Iran and the never-ending fatwa

Iran put a $3.3 million bounty on Salman Rushdie's head 27 years ago; in honor of their nuclear deal with the U.S., they upped the bounty to $4 million.


WASHINGTON, Feb. 23, 2016 — On Feb. 14, 1989, Iranian leader Ayatollah Khomeini issued a fatwa (religious edict) in a radio broadcast to the nation:

I inform the proud Muslim people of the world that the author of “The Satanic Verses” book, which is against Islam, the Prophet and the Koran, and all those involved in its publication who are aware of its content are sentenced to death.

The fatwa included a $2.7 million bounty for anyone who killed “The Satanic Verses” author Salman Rushdie, a sum raised in 2012 to $3.3 million.

In the city of London, the 11,000 staff members of book publisher Viking Press were warned to be careful. Rushdie later told Der Spiegel magazine that Scotland Yard “told me … I needed an alias in order to make possible certain practical things: secret houses had to be rented, and I needed a fake bank account and had to write checks. Besides, my bodyguards needed a code name to use when they talked about me.”

Rushdie took the code Joseph Anton and went into hiding for more than a decade.

An early fatwa victim of was the associate professor of comparative Islamic culture at the University of Tsukuba in Japan, Hitoshi Igarashi. He translated Rushdie’s book into Japanese. Two years after Khomeini issued his fatwa, Igarashi was found dead in his university office, stab wounds to his head and arms. The killer or killers were never apprehended and the investigation was closed.

Ettore Capriolo, the book’s Italian translator, was stabbed in his Milan apartment, but survived.

In America, the Riverdale Press newspaper in the Bronx, New York, published an editorial condemning fearful U.S. bookstore chains who announced they would remove Rushdie’s novel from their shelves:

The powers of reason and imagination are indeed the underpinnings of our civilization. To suppress a book or punish an idea is to express contempt for the people who read the book or consider the idea. In preferring the logic of the executioner to the logic of debate, the book-burners and the Ayatollah Khomeini display their distrust for the principle on which self-government rests, the wisdom and virtue of ordinary people … The bookstore chains have enormous power. Their decisions can determine what thoughts are disseminated in what form. With that power should go responsibility. Selling books is not the same as selling socks or sundries. Book stores sell ideas and visions; they feed the mind and spirit. They have an obligation to safeguard the freedom of expression.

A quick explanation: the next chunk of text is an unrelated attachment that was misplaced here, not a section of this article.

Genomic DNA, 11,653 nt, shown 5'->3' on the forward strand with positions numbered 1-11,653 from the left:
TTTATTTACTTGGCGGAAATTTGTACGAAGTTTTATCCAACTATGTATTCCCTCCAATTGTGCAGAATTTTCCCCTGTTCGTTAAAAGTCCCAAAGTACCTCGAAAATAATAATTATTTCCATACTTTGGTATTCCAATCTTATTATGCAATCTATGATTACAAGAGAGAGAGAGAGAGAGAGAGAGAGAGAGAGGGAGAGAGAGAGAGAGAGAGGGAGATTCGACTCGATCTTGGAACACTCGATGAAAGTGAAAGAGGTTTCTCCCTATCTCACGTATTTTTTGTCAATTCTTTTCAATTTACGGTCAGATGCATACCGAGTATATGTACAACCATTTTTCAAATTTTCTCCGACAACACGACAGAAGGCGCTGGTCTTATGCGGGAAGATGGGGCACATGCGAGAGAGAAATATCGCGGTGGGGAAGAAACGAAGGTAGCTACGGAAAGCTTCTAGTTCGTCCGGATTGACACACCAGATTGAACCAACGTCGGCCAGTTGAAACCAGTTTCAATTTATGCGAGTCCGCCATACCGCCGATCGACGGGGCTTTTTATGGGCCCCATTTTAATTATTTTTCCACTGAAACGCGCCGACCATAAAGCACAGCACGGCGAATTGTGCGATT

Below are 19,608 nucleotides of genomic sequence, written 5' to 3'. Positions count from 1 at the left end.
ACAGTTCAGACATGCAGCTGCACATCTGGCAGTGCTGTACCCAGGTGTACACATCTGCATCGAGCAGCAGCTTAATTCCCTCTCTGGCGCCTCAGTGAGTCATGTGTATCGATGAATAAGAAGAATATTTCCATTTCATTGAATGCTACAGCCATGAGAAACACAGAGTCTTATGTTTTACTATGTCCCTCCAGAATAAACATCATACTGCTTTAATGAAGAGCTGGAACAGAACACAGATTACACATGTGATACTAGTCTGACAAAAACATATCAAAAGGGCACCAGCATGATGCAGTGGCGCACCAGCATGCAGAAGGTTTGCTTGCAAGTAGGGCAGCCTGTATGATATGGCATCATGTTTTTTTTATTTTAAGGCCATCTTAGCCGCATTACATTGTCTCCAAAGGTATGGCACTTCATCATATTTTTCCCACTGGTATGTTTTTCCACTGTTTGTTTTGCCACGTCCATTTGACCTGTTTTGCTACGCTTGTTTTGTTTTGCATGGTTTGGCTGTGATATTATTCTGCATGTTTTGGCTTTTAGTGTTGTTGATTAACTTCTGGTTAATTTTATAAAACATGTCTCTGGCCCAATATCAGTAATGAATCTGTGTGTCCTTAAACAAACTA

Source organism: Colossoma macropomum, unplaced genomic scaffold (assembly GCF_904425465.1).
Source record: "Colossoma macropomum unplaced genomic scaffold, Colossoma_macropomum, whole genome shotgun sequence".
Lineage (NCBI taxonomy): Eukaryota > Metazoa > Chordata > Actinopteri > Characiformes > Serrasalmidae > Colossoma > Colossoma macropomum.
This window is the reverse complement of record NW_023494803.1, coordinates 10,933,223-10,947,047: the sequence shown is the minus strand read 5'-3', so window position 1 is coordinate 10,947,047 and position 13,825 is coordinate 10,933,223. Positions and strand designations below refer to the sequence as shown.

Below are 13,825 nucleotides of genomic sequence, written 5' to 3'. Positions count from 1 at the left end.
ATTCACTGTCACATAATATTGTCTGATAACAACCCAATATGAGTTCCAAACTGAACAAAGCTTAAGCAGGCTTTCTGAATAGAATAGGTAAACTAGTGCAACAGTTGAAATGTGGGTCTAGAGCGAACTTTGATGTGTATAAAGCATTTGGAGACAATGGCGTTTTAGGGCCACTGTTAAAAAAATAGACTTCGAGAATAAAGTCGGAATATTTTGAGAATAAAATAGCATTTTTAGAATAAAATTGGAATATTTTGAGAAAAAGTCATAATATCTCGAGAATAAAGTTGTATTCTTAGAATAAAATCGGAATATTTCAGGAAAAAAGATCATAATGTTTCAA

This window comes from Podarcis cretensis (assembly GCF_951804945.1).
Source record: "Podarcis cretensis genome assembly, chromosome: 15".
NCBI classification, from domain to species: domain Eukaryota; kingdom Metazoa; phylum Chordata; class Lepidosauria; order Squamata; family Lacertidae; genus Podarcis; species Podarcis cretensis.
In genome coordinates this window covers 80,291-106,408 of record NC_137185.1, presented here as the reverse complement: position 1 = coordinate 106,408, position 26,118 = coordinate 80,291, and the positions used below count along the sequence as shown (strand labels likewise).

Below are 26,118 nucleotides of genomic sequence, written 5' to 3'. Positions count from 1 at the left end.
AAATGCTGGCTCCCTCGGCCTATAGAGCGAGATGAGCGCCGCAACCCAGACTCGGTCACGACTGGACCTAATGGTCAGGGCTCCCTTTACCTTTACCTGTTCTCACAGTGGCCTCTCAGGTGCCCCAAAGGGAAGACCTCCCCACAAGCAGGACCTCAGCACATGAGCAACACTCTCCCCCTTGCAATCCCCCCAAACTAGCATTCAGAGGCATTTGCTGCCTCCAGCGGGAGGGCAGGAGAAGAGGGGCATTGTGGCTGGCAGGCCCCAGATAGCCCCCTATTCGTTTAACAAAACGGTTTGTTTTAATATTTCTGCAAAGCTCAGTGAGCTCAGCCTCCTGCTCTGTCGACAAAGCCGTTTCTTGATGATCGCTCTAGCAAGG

Five days later, in the early hours of the morning, two men hurled three Molotov cocktails through the front windows of the newspaper, nearly destroying the building.

A man with a Middle Eastern accent called 911. “Can you please listen to my message very carefully?” he asked the operator, “Very, very important. You know that British author who wrote the book ‘The Satanic Verses’? For to protest I throw the bomb. I’m sorry but we got to do more bombs pretty soon if they don’t stop from publish that book. That’s it.”

How soon we forget.

People in the city that saw Islamic fanatics inspired by Ayatollah Khomeini’s fatwa and the many variations that followed saw a newspaper bombed in 1998 and the Twin Towers brought down in 2001. New Yorkers overwhelmingly voted for Barack Obama in 2008; less than three months after taking the oath of office he released a video plea to Iran’s ruling clerics: “For nearly three decades relations between our nations have been strained. But at this holiday [the Persian New Year Nowruz] we are reminded of the common humanity that binds us together.”

Last September, the U.S. Senate ratified President Obama’s nuclear deal with Iran, lifting economic sanctions and virtually guaranteeing that the global exporter of Islamic terrorism will soon develop atomic weapons.

A grateful Iran responded immediately; a consortium of Iranian state-run media organization raised $600,000 to increase the bounty on Salman Rushdie’s head to nearly $4 million.

As the New York Times observed, “Many news organizations in Iran do not turn a profit, and some are subsidized by state organizations.”

Ayatollah Khomeini may be dead, but his totalitarian ideology lives on, at the indulgence of a confused and decaying West.

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